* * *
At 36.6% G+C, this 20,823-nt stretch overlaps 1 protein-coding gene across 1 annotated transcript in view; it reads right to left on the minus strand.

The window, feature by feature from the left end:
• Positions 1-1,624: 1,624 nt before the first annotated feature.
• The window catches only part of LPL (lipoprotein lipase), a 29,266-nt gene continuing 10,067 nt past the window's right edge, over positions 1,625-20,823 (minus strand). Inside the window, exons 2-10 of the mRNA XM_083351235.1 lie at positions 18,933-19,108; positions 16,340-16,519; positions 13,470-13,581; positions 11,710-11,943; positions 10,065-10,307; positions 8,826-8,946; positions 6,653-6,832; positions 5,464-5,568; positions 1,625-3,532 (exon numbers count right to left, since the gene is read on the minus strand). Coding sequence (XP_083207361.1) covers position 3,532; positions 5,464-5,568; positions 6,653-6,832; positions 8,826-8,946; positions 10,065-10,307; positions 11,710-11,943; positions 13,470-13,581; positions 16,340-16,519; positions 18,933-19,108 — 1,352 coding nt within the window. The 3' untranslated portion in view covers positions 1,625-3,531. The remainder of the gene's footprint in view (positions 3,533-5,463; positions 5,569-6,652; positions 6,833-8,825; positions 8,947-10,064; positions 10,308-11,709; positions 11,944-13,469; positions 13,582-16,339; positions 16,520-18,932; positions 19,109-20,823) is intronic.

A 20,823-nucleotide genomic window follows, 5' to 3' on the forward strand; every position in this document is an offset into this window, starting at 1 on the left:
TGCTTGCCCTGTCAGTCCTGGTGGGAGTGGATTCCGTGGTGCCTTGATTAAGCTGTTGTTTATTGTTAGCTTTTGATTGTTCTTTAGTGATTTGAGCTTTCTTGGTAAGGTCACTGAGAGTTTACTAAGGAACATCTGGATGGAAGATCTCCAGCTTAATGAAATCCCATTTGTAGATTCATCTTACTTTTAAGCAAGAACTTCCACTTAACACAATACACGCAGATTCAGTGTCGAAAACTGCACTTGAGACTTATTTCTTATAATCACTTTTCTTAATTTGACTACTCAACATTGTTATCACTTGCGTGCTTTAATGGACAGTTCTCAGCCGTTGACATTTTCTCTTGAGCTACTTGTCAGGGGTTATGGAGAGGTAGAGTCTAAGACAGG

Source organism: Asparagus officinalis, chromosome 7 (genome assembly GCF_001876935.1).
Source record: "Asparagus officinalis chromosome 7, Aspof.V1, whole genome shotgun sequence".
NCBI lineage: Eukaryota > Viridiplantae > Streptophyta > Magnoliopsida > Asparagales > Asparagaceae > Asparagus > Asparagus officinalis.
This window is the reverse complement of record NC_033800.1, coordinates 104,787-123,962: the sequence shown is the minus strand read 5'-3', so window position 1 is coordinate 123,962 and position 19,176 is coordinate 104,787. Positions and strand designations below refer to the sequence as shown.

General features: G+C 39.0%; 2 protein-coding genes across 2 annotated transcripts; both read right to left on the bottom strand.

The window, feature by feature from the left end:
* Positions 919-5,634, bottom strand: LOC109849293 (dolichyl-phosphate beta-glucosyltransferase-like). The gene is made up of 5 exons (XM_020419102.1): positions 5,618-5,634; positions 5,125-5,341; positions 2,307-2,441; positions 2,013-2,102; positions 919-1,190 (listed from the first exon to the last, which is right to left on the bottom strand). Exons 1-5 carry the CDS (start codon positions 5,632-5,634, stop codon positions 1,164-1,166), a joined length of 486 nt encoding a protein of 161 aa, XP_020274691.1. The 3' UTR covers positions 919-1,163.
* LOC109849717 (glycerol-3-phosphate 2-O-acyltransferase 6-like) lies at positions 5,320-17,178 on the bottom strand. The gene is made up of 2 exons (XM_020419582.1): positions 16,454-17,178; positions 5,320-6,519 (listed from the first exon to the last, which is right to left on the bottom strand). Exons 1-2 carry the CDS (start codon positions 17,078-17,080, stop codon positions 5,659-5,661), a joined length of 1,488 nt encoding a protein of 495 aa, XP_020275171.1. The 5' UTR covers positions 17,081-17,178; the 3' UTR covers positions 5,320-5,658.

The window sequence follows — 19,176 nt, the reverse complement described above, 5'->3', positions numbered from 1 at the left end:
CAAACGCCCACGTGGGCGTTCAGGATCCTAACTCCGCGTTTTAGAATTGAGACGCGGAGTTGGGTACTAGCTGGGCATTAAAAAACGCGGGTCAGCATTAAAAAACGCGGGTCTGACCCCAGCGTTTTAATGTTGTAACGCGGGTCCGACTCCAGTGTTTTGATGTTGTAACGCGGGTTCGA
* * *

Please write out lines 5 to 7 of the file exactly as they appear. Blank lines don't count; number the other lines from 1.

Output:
A 20,823-nucleotide genomic window follows, 5' to 3' on the forward strand; every position in this document is an offset into this window, starting at 1 on the left:
TGCTTGCCCTGTCAGTCCTGGTGGGAGTGGATTCCGTGGTGCCTTGATTAAGCTGTTGTTTATTGTTAGCTTTTGATTGTTCTTTAGTGATTTGAGCTTTCTTGGTAAGGTCACTGAGAGTTTACTAAGGAACATCTGGATGGAAGATCTCCAGCTTAATGAAATCCCATTTGTAGATTCATCTTACTTTTAAGCAAGAACTTCCACTTAACACAATACACGCAGATTCAGTGTCGAAAACTGCACTTGAGACTTATTTCTTATAATCACTTTTCTTAATTTGACTACTCAACATTGTTATCACTTGCGTGCTTTAATGGACAGTTCTCAGCCGTTGACATTTTCTCTTGAGCTACTTGTCAGGGGTTATGGAGAGGTAGAGTCTAAGACAGG

Source organism: Asparagus officinalis, chromosome 7 (genome assembly GCF_001876935.1).